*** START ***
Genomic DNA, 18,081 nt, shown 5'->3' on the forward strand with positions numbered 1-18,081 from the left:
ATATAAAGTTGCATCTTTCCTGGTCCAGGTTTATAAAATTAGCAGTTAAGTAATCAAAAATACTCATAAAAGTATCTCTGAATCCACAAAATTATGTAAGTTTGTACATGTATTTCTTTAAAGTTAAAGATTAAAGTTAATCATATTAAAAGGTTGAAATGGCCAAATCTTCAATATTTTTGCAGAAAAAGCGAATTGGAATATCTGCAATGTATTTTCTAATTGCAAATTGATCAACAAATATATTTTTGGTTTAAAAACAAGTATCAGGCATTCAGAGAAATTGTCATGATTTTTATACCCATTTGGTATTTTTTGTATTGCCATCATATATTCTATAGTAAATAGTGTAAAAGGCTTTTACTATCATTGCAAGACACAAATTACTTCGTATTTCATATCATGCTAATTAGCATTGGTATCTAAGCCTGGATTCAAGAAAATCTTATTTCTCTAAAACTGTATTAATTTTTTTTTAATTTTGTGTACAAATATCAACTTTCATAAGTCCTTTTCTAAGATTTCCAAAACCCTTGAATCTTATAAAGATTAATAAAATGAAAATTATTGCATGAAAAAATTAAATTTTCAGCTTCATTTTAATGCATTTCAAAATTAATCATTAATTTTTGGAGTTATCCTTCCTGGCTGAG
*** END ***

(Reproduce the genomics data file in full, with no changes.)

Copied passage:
Genomic DNA, 18,081 nt, shown 5'->3' on the forward strand with positions numbered 1-18,081 from the left:
ATATAAAGTTGCATCTTTCCTGGTCCAGGTTTATAAAATTAGCAGTTAAGTAATCAAAAATACTCATAAAAGTATCTCTGAATCCACAAAATTATGTAAGTTTGTACATGTATTTCTTTAAAGTTAAAGATTAAAGTTAATCATATTAAAAGGTTGAAATGGCCAAATCTTCAATATTTTTGCAGAAAAAGCGAATTGGAATATCTGCAATGTATTTTCTAATTGCAAATTGATCAACAAATATATTTTTGGTTTAAAAACAAGTATCAGGCATTCAGAGAAATTGTCATGATTTTTATACCCATTTGGTATTTTTTGTATTGCCATCATATATTCTATAGTAAATAGTGTAAAAGGCTTTTACTATCATTGCAAGACACAAATTACTTCGTATTTCATATCATGCTAATTAGCATTGGTATCTAAGCCTGGATTCAAGAAAATCTTATTTCTCTAAAACTGTATTAATTTTTTTTTAATTTTGTGTACAAATATCAACTTTCATAAGTCCTTTTCTAAGATTTCCAAAACCCTTGAATCTTATAAAGATTAATAAAATGAAAATTATTGCATGAAAAAATTAAATTTTCAGCTTCATTTTAATGCATTTCAAAATTAATCATTAATTTTTGGAGTTATCCTTCCTGGCTGAG